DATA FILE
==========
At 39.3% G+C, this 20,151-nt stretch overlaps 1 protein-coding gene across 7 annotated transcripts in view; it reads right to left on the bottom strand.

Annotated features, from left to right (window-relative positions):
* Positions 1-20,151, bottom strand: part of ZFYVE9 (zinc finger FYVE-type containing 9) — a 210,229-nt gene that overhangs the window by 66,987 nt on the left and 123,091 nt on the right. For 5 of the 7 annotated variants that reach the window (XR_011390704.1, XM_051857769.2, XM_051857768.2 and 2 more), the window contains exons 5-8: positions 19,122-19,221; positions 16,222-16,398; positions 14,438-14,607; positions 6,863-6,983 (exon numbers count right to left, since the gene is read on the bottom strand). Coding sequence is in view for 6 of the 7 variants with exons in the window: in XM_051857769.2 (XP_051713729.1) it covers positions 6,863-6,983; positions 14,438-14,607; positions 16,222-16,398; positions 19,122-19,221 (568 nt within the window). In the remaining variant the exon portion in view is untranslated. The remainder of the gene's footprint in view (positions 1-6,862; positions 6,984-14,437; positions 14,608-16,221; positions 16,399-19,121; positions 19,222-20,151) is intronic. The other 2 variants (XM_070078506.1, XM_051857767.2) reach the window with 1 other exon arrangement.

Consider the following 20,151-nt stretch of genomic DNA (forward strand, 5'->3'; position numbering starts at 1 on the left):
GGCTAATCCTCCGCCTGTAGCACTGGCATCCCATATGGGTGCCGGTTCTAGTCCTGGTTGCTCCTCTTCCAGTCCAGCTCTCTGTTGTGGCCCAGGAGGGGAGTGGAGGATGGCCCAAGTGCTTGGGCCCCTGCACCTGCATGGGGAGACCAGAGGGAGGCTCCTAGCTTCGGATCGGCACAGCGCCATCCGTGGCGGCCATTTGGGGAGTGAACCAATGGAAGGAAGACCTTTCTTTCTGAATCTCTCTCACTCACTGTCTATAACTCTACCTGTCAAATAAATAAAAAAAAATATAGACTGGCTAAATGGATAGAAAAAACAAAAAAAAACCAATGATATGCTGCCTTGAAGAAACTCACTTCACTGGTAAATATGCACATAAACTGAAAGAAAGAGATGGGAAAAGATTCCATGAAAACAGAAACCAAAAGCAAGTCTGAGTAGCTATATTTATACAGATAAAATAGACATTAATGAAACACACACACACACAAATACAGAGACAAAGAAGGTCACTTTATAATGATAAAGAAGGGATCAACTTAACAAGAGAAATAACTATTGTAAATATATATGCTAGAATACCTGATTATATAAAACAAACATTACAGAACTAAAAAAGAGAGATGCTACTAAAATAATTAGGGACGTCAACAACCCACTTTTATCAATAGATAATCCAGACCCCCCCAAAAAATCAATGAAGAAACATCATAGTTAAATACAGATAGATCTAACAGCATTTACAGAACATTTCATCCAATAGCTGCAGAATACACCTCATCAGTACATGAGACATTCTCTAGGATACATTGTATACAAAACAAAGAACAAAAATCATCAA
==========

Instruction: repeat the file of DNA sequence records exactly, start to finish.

At 39.3% G+C, this 20,151-nt stretch overlaps 1 protein-coding gene across 7 annotated transcripts in view; it reads right to left on the bottom strand.

Annotated features, from left to right (window-relative positions):
* Positions 1-20,151, bottom strand: part of ZFYVE9 (zinc finger FYVE-type containing 9) — a 210,229-nt gene that overhangs the window by 66,987 nt on the left and 123,091 nt on the right. For 5 of the 7 annotated variants that reach the window (XR_011390704.1, XM_051857769.2, XM_051857768.2 and 2 more), the window contains exons 5-8: positions 19,122-19,221; positions 16,222-16,398; positions 14,438-14,607; positions 6,863-6,983 (exon numbers count right to left, since the gene is read on the bottom strand). Coding sequence is in view for 6 of the 7 variants with exons in the window: in XM_051857769.2 (XP_051713729.1) it covers positions 6,863-6,983; positions 14,438-14,607; positions 16,222-16,398; positions 19,122-19,221 (568 nt within the window). In the remaining variant the exon portion in view is untranslated. The remainder of the gene's footprint in view (positions 1-6,862; positions 6,984-14,437; positions 14,608-16,221; positions 16,399-19,121; positions 19,222-20,151) is intronic. The other 2 variants (XM_070078506.1, XM_051857767.2) reach the window with 1 other exon arrangement.

Consider the following 20,151-nt stretch of genomic DNA (forward strand, 5'->3'; position numbering starts at 1 on the left):
GGCTAATCCTCCGCCTGTAGCACTGGCATCCCATATGGGTGCCGGTTCTAGTCCTGGTTGCTCCTCTTCCAGTCCAGCTCTCTGTTGTGGCCCAGGAGGGGAGTGGAGGATGGCCCAAGTGCTTGGGCCCCTGCACCTGCATGGGGAGACCAGAGGGAGGCTCCTAGCTTCGGATCGGCACAGCGCCATCCGTGGCGGCCATTTGGGGAGTGAACCAATGGAAGGAAGACCTTTCTTTCTGAATCTCTCTCACTCACTGTCTATAACTCTACCTGTCAAATAAATAAAAAAAAATATAGACTGGCTAAATGGATAGAAAAAACAAAAAAAAACCAATGATATGCTGCCTTGAAGAAACTCACTTCACTGGTAAATATGCACATAAACTGAAAGAAAGAGATGGGAAAAGATTCCATGAAAACAGAAACCAAAAGCAAGTCTGAGTAGCTATATTTATACAGATAAAATAGACATTAATGAAACACACACACACACAAATACAGAGACAAAGAAGGTCACTTTATAATGATAAAGAAGGGATCAACTTAACAAGAGAAATAACTATTGTAAATATATATGCTAGAATACCTGATTATATAAAACAAACATTACAGAACTAAAAAAGAGAGATGCTACTAAAATAATTAGGGACGTCAACAACCCACTTTTATCAATAGATAATCCAGACCCCCCCAAAAAATCAATGAAGAAACATCATAGTTAAATACAGATAGATCTAACAGCATTTACAGAACATTTCATCCAATAGCTGCAGAATACACCTCATCAGTACATGAGACATTCTCTAGGATACATTGTATACAAAACAAAGAACAAAAATCATCAA